Lords and Ladies by Terry Pratchett
“If cats looked like frogs, we’d realize what nasty, cruel little bastards they are. Style. That’s what people remember. They remember the glamour.”
In Lords and Ladies, Terry Pratchett’s fourteenth DISCWORLD novel, we get to see what happened to the land of Lancre after Granny Weatherwax, Nanny Ogg and Magrat Garlick stirred things up and changed its fate in Wyrd Sisters. You don’t need to read Wyrd Sisters first to enjoy Lord and Ladies, but some familiarity with the witchy ladies might add to the enjoyment. Please note that in writing this review, I can’t help but spoil one aspect of the ending of Wyrd Sisters.
So (and here is the spoiler for Wyrd Sisters), Magrat Garlick, the youngest of our three witches, is going to marry Verence, the new King of Lancre. Therefore, a royal wedding is being planned. For entertainment, a troop of amateur actors will perform. Meanwhile, unbeknownst to anyone (but suspected by the sharp-witted and -tongued Granny Weatherwax), the evil elf queen has plans to appear at the wedding and marry Verence so she can be queen of Lancre. (She’s already married to the elf king but they are estranged.) The elf queen has been gaining strength in Lancre because a group of local young wannabee witches have been dancing naked near the iron standing stones in the middle of the night. The amateur actors (who include Carter the baker, Baker the weaver, Weaver the thatcher, Thatcher the carter, Tailor the other weaver, and Tinker the tinker) are also being influenced by the elf queen as they rehearse near the stones. (If some aspects of this plot sound just a bit familiar, that’s because Pratchett is again parodying one of Shakespeare’s plays. This time it’s A Midsummer Night’s Dream.)
It’s up to Granny Weatherwax, Nanny Ogg and Magrat Garlick to set things right in Lancre once again and, as usual, they do so with much comedy, but also with an occasional deeper introspective moment. Granny is her usual direct and no-nonsense self who entertains us as she ridicules the young wannabees’ accoutrements (“Velvet hats and black lipstick and lacy gloves with no fingers to ’em”), impresses us with her powers, and even worries us as she contemplates her own mortality:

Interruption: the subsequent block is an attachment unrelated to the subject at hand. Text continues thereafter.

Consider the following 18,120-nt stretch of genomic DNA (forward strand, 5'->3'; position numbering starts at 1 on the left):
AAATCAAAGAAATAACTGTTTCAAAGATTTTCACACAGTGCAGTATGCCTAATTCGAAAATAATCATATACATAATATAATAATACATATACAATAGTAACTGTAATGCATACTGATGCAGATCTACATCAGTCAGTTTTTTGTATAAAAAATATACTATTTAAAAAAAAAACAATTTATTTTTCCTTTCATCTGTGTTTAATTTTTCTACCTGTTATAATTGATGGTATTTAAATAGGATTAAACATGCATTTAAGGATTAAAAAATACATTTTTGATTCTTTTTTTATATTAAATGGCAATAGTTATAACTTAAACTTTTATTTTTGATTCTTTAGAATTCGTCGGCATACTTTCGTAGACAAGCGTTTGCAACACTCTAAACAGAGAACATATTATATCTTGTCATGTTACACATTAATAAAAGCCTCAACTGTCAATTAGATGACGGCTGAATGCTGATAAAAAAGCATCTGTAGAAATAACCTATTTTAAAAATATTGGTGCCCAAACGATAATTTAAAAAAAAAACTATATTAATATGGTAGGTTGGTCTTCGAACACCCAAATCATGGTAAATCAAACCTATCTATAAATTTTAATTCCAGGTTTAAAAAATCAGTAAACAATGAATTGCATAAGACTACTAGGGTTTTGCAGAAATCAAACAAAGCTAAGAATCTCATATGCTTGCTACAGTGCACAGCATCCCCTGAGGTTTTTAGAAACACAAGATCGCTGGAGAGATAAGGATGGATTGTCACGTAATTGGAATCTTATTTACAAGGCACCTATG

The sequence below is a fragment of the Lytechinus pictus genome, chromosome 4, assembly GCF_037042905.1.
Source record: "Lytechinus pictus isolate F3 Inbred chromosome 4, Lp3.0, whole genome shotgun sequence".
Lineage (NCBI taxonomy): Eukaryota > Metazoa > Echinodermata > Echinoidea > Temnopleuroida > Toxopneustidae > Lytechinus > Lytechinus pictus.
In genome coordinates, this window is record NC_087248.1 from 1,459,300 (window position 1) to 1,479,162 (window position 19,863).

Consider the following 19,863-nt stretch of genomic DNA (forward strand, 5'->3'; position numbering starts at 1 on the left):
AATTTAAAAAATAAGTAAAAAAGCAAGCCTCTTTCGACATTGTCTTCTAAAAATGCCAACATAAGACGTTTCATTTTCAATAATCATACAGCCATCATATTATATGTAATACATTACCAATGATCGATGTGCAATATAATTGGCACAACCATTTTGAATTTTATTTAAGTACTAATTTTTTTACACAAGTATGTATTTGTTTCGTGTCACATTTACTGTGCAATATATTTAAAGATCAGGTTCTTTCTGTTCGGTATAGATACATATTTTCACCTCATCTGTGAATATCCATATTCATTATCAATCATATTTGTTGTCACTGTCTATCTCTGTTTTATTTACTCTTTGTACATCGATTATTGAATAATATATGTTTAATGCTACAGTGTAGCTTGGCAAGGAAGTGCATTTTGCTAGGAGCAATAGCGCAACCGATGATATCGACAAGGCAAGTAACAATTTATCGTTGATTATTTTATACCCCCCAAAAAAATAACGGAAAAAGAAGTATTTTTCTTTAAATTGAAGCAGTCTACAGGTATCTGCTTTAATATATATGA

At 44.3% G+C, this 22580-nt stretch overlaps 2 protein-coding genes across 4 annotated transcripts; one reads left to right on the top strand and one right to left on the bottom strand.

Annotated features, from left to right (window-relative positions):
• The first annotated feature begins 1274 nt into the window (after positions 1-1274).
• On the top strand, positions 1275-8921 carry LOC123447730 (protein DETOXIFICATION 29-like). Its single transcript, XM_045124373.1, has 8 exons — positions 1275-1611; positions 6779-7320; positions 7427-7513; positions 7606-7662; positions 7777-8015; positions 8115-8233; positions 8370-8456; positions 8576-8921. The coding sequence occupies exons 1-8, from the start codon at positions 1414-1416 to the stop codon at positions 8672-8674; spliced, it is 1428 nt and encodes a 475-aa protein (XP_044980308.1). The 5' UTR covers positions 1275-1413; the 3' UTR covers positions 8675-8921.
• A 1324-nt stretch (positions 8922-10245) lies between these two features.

Granny Weatherwax had always wondered how it felt, what it was that you suddenly saw looming up. And what it turned out to be was a blankness.
People think that they live life as a moving dot travelling from the Past into the Future, with memory streaming out behind them like some kind of mental cometary tail. But memory spreads out in front as well as behind. It’s just that most humans aren’t good at dealing with it, and so it arrives as premonitions, forebodings, intuitions, and hunches. Witches are good at dealing with it, and to suddenly find a blank where these tendrils of the future should be has much the same effect on a witch as emerging from a cloud bank and seeing a team of sherpas looking down on him does on an airline pilot.
We also get to see a romantic side of Granny when she meets an old suitor (from the Unseen Academy) at the wedding. Nanny Ogg also gets a romance in Lords and Ladies; she’s being courted by a womanizing dwarf named Casanunda. “The harder you slapped him down, the faster he bounced back.” (The audiobook narrator gives Casanunda an Italian accent — hysterical!)